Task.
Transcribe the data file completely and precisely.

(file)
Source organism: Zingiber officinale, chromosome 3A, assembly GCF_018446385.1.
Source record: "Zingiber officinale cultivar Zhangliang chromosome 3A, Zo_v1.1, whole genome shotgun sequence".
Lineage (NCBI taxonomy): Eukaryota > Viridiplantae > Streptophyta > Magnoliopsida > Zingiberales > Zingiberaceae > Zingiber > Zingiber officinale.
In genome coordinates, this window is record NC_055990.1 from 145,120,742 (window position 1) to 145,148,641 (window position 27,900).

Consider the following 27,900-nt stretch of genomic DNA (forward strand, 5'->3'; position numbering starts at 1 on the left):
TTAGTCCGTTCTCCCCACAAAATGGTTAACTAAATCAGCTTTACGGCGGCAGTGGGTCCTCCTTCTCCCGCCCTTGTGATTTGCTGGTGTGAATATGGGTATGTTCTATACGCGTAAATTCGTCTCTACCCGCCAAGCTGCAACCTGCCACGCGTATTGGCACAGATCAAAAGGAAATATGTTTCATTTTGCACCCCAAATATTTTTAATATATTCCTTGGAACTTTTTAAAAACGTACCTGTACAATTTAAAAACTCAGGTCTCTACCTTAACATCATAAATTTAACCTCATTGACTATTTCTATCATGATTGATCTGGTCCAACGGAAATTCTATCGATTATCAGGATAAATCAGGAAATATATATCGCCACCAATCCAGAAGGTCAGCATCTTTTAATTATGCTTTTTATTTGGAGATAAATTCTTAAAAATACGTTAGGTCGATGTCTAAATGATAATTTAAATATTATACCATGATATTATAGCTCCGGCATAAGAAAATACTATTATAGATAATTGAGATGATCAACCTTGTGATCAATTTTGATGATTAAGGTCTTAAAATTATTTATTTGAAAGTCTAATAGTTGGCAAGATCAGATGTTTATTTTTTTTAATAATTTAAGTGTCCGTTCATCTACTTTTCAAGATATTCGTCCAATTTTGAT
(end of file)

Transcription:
Source organism: Zingiber officinale, chromosome 3A, assembly GCF_018446385.1.
Source record: "Zingiber officinale cultivar Zhangliang chromosome 3A, Zo_v1.1, whole genome shotgun sequence".
Lineage (NCBI taxonomy): Eukaryota > Viridiplantae > Streptophyta > Magnoliopsida > Zingiberales > Zingiberaceae > Zingiber > Zingiber officinale.
In genome coordinates, this window is record NC_055990.1 from 145,120,742 (window position 1) to 145,148,641 (window position 27,900).

Consider the following 27,900-nt stretch of genomic DNA (forward strand, 5'->3'; position numbering starts at 1 on the left):
TTAGTCCGTTCTCCCCACAAAATGGTTAACTAAATCAGCTTTACGGCGGCAGTGGGTCCTCCTTCTCCCGCCCTTGTGATTTGCTGGTGTGAATATGGGTATGTTCTATACGCGTAAATTCGTCTCTACCCGCCAAGCTGCAACCTGCCACGCGTATTGGCACAGATCAAAAGGAAATATGTTTCATTTTGCACCCCAAATATTTTTAATATATTCCTTGGAACTTTTTAAAAACGTACCTGTACAATTTAAAAACTCAGGTCTCTACCTTAACATCATAAATTTAACCTCATTGACTATTTCTATCATGATTGATCTGGTCCAACGGAAATTCTATCGATTATCAGGATAAATCAGGAAATATATATCGCCACCAATCCAGAAGGTCAGCATCTTTTAATTATGCTTTTTATTTGGAGATAAATTCTTAAAAATACGTTAGGTCGATGTCTAAATGATAATTTAAATATTATACCATGATATTATAGCTCCGGCATAAGAAAATACTATTATAGATAATTGAGATGATCAACCTTGTGATCAATTTTGATGATTAAGGTCTTAAAATTATTTATTTGAAAGTCTAATAGTTGGCAAGATCAGATGTTTATTTTTTTTAATAATTTAAGTGTCCGTTCATCTACTTTTCAAGATATTCGTCCAATTTTGAT